I’d been to boarding school before I was 16 and now I was getting ready to come into the big wide world. I was a boy turning into a man. I was a pretty happy teenager. I was the youngest of six. I was the baby but I could hold my own with the adults and I had dreams and plans for what I wanted to do. My dad was a tough character but a man of few words. He taught me some skills for life. He told me he wouldn’t be here forever so I had to learn how to look after myself and work hard. He told me to trust nobody because everybody’s out for themselves.
My mum was very very tough with me, she took no nonsense. She was very strict on manners and she told me if I didn’t get a job within two weeks I would be out of the house. She was a district nurse, my dad worked in a paint factory – she had to drop it that way. She’d had a hard life. I got smacked very, very hard if I was out of order or didn’t act appropriately. In the olden days we didn’t have a choice, we had to do what our parents said. In the end I got sent to boarding school but eventually I thanked them for sending me. I could have gone the wrong way and that probably stopped me.
I got myself in a lot of trouble, and my mum and dad were frantic
I was a bit of a loner and when I did hang out it was with people older than myself. The good thing was I had an elder stepbrother who looked out for me. He was 6ft 6 and seven years older than me. He told certain friends, don’t get him involved in this or that, look after him. Don’t teach him the wrong way. When I got into trouble he always brought me back. He told me it wasn’t right for a young lad to behave like that.
I used to move around a lot, on bikes from when I was eight, then later on the bus if I had money. One minute I’d be in England, then I’d be in Scotland. I’d be all over the place with friends doing all sorts of things. Getting myself in trouble. My mum and dad were frantic and I got myself in a lot of trouble. Would I tell my younger self not to do it? Well, I learned a lot about life. About looking out for myself. Sometimes you can grow up too fast. I got pulled down by my brother but I saw things I shouldn’t have seen.
From the age of 10 I was down the gym. It changed my life. I started sparring the first day I went down there. I got beaten up, and the next day I went back for more. I wanted to get my revenge. From the age of 12 I wanted to be a champion boxer. People looked at me like I was cuckoo but I was a very determined character. I remember sparring with a guy who turned into a policeman later on. He beat me up, a good counter-puncher, a clever boxer, southpaw. As the years went on I started to keep up with him, though he was four years older than me. I only had three junior fights – won two, lost one. After I left school I started experimenting more, knocking boys out. I was in the local paper. I boxed for London, then England. Things started taking shape.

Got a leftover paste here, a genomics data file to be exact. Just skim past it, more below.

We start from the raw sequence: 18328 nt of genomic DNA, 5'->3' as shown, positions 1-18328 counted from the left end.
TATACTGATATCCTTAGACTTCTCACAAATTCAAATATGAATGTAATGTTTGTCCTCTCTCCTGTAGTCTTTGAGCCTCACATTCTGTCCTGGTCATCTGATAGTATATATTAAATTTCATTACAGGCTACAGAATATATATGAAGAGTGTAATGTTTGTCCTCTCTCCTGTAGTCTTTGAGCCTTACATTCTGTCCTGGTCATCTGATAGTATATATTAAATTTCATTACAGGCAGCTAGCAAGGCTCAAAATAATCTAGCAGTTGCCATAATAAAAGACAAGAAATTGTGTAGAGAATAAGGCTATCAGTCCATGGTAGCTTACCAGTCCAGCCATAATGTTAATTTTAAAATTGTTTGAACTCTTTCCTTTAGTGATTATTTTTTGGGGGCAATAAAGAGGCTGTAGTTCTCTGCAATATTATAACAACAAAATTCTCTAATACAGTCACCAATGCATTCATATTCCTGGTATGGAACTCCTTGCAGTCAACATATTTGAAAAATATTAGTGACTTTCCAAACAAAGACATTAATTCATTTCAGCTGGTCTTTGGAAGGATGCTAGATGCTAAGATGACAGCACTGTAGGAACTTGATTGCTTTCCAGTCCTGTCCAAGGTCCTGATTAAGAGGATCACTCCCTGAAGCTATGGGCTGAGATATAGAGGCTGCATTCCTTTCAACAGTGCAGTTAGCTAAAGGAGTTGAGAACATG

In total, more than 92,000 people have sold The Big Issue since 1991 to help themselves work their way out of poverty – more than could fit into Wembley Stadium.
I remember listening on the radio to fights with Muhammad Ali, my dad’s favourite. I remember the Frazier fight, the George Foreman, Henry Cooper. If I wanted to inspire my teenage self I’d show him a film of the Oliver McCall fight in 1995 [above]. Because I won the world championship with that fight. I remember the moment I won. It was an unbelievable experience. I’d had ups and downs, a long journey, up to the top of the hill then being kicked down again. To actually achieve your dream, that’s an unbelievable experience. I was emotional for that one because I’d had four attempts previous to that. So to win, it was sensational.
To actually achieve your dream, that’s an unbelievable experience
Sometimes when you’re down, you need mental strength to get back up again [Bruno was sectioned in 2003 and is diagnosed as bi-polar]. Pride, dignity, everything is taken away from you. It would have been nice if someone could have supported me when my boxing career finished. As a boxer, you’re in a different reality. You live on the road. When that stops, reality hits. My trainer had told me, when you finish boxing the biggest fight is with life itself.
I felt pressure coming at me from all different angles when I stopped boxing. You’ve got kids, you have to look after them, make sure they’re happy. I didn’t try to hide things from my kids. I think they had a good life. But at the same time they were sheltered from reality. I was struggling. You’ve got a mortgage, you’ve got a car to finance, you’ve got a partner – you get divorced. That’s all stress, isn’t it? You look at yourself in the mirror, you’re not happy with your body. Your mind isn’t focusing properly, you feel lethargic. You go down the pub, you’re unhappy. And when that drink wears off you’ve got to get back to reality and get back on the conveyor belt. It could happen to anybody.
Let Me Be Frank by Frank Bruno (Mirror Books, £20) is out now. Signed copies are available at frankbruno.co.uk